“It’s never too late, particularly when you have something that’s easy to explain, easy to understand, and it wouldn’t take that much to implement,” he said of his plan.

“I think the key thing that we could do is utilize the same or less money and put the responsibility back in the hands of patients” to buy health insurance, he said.

Carson said he has explained his plan to audiences filled with Medicaid recipients, and they’ve embraced it.

“They particularly like the idea that they have a say over how the dollars are spent, and if they don’t spend them they continue to accumulate,” Carson said. “In many of their cases this is the first thing that they ever sort of had ownership of, and it’s amazing how responsible people become when they feel ownership in something.”

Carson’s plan envisions families transferring money from individual health-empowerment accounts — similar to a health savings account but with less bureaucracy, he said — to parents, spouses, or siblings who have a medical crisis but don’t have enough money to pay their medical bills.

The town hall panel featured Carson; Robert Moffit, a senior fellow at the Heritage Foundation and former senior official in the Reagan administration; Dr. C.L. Gray, founder and president of Physicians for Reform; and Dr. Rosemary Stein, who owns the International Family Clinic in Burlington with her husband.

During the town hall, Carson discussed former President Bill Clinton’s recent comments that Obamacare is “a crazy system,” with dwindling coverage and a national surge in premiums — on average, 25 percent.

“In a candid moment, President Clinton was telling the truth. It’s a rare thing,” Carson quipped. He said Obamacare policies have become expensive “to the point you might as well not have insurance, because you’re probably not going to meet that deductible each year anyway.”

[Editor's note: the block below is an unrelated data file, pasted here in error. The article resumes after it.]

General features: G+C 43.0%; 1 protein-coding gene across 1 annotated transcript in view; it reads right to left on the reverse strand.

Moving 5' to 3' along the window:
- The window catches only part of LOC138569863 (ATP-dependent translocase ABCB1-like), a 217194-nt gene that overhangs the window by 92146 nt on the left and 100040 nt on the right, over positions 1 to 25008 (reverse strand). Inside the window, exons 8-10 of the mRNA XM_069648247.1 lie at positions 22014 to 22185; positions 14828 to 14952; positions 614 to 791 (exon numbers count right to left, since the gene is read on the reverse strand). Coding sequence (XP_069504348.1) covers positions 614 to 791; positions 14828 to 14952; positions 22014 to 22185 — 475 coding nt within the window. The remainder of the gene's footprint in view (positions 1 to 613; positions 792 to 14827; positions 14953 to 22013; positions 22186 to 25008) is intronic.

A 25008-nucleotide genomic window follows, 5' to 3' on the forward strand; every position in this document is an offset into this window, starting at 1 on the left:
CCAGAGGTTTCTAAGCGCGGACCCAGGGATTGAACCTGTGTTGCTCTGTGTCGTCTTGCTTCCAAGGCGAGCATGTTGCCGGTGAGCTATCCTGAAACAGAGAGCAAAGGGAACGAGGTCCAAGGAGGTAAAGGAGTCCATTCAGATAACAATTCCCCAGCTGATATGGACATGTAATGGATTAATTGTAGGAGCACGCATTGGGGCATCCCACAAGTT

Moffit said repealing Obamacare isn’t enough to cure longstanding problems in the American health-care system.

But the debate will continue.

“We’ve got to address the most dysfunctional features of our system, and first and foremost what Congress has got to do is address the thing that shapes, and drives, and directs the entire health insurance market, and that is the federal tax treatment of health insurance,” Moffit said.

There are many ways to accomplish that, but the “common thread that runs through all of the proposals that have been offered on Capitol Hill to reform the system” involves the provision of individual tax relief for the purchase of health insurance, which “would open up the system to different types of insurance.”

As long as the tax code is neutral, the government would refrain from picking winners and losers, Moffit said. Consumers could enjoy tax relief for health insurance, whether using an indemnity plan, a managed care plan, or a health savings account plan. The tax change, he said, would promote portability in health insurance, allowing it not only to go from job to job but also to be modified through different stages of life.

“Americans,” Moffit said, “will start getting economic efficiency in the system.”